Though I live in Arizona now, I served my mission in Montreal. There are few things that I have seen that compare in beauty to freezing rain. You described it very well. Of course, after admiring its beauty, you have to interact with it, and it loses a bit of its lustre.

Hey, I was just given "A Roar for Powerful Words" award for my blog by another blogger. I am encouraged to give it out to five other bloggers. You are an obvious choice. You can see the award at my blog, and save a copy of it if you'd like.

I really do enjoy reading your posts. Thanks.

NM said...

So, so sad...

A very beautiful poem Jeff; thank you.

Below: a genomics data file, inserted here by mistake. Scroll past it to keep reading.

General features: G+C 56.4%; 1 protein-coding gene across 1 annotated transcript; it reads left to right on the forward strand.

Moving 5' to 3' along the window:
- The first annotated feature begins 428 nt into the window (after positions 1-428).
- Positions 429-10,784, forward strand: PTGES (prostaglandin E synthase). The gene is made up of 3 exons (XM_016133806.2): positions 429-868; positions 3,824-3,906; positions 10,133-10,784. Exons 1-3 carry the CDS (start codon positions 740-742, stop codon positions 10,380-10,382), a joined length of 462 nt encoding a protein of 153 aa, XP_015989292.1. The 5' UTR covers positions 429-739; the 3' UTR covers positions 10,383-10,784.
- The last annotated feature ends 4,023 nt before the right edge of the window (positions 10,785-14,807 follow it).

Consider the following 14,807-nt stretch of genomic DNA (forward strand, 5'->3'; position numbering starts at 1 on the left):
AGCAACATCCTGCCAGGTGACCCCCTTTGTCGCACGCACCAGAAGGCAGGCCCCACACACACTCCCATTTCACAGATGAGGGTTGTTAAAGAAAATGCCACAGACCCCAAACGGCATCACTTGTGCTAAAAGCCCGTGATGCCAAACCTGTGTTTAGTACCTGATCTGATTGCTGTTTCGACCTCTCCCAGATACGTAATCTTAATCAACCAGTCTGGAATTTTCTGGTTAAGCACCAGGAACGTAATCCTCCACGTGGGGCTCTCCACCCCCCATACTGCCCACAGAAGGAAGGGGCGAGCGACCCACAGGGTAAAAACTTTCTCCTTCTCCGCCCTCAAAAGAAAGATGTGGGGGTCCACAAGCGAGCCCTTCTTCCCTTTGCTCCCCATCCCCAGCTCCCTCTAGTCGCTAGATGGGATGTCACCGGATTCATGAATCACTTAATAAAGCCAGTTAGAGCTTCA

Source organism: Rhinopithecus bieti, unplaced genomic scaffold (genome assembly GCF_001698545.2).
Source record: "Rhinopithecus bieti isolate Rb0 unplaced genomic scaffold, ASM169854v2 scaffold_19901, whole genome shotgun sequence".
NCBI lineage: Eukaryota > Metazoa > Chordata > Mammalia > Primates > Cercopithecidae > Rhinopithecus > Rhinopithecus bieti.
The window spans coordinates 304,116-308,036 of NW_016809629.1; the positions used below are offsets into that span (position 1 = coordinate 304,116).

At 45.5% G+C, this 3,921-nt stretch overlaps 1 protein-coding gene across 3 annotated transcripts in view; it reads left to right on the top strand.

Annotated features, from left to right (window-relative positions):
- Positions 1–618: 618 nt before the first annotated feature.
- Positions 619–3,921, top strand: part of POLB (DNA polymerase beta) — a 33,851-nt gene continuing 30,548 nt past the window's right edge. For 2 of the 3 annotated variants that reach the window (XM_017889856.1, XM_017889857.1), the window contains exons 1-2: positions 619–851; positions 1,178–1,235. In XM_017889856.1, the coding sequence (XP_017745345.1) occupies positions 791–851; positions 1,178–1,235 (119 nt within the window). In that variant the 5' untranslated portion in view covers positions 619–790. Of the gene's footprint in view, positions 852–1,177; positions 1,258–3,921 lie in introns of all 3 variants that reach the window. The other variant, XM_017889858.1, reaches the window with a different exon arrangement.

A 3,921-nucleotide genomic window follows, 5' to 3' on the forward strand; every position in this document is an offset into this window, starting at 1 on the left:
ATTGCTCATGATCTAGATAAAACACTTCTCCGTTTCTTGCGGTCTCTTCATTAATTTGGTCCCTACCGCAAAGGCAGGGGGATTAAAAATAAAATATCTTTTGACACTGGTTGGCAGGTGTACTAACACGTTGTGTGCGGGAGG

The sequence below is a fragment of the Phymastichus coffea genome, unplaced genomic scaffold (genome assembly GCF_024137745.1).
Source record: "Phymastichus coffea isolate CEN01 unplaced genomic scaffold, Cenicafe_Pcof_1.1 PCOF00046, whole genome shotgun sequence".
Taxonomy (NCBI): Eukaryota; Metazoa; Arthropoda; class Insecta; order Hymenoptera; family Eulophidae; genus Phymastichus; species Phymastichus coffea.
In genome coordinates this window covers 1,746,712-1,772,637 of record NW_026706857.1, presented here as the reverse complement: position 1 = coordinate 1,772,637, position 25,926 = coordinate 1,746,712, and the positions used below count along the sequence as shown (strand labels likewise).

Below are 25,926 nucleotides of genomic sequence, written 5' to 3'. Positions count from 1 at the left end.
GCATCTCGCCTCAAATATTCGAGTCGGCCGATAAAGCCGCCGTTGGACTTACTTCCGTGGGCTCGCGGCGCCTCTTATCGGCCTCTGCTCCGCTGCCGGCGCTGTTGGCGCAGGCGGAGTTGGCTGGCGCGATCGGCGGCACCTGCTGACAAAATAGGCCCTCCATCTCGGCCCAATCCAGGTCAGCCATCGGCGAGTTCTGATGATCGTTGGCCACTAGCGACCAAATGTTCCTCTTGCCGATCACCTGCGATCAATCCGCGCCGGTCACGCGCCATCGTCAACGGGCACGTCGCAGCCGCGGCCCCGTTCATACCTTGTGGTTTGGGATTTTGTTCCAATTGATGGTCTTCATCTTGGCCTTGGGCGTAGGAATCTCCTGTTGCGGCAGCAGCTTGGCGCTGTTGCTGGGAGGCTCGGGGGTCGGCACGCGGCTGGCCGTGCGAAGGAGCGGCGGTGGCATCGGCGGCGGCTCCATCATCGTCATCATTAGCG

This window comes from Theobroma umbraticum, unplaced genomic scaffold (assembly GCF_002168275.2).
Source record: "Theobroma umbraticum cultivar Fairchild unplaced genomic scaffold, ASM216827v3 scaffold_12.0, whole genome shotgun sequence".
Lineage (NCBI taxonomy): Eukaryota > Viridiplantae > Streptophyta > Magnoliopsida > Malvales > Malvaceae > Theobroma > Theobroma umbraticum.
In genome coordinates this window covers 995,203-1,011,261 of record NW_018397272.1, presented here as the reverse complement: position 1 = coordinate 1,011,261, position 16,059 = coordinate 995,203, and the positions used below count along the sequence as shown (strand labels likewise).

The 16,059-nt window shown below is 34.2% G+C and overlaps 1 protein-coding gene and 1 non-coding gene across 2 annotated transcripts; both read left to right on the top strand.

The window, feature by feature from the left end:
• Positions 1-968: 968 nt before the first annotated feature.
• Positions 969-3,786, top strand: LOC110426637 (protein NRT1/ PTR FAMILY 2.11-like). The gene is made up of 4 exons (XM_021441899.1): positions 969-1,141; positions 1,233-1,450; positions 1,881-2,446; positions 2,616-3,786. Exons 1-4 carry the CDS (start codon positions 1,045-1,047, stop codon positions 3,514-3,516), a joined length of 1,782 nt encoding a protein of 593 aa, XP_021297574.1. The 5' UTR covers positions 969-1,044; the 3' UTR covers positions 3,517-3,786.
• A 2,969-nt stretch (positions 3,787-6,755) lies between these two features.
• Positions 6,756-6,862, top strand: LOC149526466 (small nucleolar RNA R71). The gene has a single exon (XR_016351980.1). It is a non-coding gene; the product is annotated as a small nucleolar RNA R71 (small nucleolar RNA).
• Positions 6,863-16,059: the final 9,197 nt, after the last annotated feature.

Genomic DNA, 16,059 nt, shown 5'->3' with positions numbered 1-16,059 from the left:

wtkeeney said...

Nice, Jeff!! You didn't need the picture- the words captured it themselves!
There really is an incredible beauty after an ice storm. (If you can ignore the fallen trees and branches in the road and on your roof).
I have photos of our home and yard after an ice storm. Besides the destruction-- it's actually amazingly beautiful! When everything is covered with ice (and I mean EVERYTHING) and the morning sunlight hits it, everything around is shining like diamonds. It's actually quite a sight.
And the SOUND of those branches breaking off the trees-- wow. Talk about freaky! Everywhere, all around you, you hear these deep echoing, cracking noises, and a humongous THUD as a big branch hits the ground.
So then you run in the house, grab the camera take a bunch of pictures of the shining, crystalized earth surrounded you...then try to figure out how you're going to get that tree off your car. :)

Anonymous said...

Is this poem really about morality and sexuality? The transgression of sexual sin?

Mormanity said...

Almost afraid to admit it, but it was a theme I tried to bring in without saying too much.